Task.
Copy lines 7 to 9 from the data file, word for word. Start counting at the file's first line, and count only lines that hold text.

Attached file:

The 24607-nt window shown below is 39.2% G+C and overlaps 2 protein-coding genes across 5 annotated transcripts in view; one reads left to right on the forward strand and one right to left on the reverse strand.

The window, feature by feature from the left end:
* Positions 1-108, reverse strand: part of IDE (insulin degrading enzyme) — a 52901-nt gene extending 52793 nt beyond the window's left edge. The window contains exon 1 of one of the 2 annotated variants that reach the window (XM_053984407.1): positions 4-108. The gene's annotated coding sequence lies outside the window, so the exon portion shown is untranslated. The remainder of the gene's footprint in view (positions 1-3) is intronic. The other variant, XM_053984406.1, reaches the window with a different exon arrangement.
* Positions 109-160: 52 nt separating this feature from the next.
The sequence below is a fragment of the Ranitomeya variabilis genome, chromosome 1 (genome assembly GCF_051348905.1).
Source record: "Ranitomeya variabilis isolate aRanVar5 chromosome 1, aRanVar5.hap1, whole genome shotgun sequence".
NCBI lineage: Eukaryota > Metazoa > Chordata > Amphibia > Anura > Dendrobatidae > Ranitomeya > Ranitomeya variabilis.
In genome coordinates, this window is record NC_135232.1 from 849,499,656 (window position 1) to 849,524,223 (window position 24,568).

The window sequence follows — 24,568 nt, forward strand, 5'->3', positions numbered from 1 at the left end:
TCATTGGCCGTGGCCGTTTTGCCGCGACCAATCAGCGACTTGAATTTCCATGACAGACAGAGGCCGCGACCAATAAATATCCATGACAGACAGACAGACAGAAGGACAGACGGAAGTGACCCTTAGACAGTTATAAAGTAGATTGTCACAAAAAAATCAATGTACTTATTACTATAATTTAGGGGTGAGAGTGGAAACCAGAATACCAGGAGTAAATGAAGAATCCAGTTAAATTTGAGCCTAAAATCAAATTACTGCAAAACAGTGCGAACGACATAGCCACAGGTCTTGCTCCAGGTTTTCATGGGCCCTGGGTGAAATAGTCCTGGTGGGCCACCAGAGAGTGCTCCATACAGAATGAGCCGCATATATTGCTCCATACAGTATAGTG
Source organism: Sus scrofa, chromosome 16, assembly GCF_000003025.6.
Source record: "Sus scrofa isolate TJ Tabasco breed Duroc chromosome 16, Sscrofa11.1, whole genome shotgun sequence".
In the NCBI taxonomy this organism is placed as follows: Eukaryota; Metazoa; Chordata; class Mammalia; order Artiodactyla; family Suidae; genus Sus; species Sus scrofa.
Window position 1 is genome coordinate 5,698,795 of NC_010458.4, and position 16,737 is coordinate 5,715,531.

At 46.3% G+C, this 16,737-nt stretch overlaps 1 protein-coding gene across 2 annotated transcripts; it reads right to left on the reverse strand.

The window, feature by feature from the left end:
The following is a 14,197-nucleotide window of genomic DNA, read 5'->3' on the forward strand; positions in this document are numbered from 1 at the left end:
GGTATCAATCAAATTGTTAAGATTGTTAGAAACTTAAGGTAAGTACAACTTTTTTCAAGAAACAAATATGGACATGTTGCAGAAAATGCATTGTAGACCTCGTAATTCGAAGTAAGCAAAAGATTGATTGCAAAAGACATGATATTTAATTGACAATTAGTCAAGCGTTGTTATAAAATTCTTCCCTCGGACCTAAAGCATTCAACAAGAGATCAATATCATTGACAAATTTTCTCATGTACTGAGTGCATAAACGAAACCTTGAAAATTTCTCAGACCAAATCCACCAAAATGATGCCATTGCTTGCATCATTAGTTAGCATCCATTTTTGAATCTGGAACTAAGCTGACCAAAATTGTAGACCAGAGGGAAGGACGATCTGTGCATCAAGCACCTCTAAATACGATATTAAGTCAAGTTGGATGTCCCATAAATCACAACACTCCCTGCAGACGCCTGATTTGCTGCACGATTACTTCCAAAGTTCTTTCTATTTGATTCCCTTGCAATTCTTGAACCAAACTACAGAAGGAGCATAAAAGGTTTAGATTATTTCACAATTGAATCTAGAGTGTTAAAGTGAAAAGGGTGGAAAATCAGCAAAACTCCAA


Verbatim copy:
NCBI lineage: Eukaryota > Metazoa > Chordata > Amphibia > Anura > Dendrobatidae > Ranitomeya > Ranitomeya variabilis.
In genome coordinates, this window is record NC_135232.1 from 849,499,656 (window position 1) to 849,524,223 (window position 24,568).

The window sequence follows — 24,568 nt, forward strand, 5'->3', positions numbered from 1 at the left end: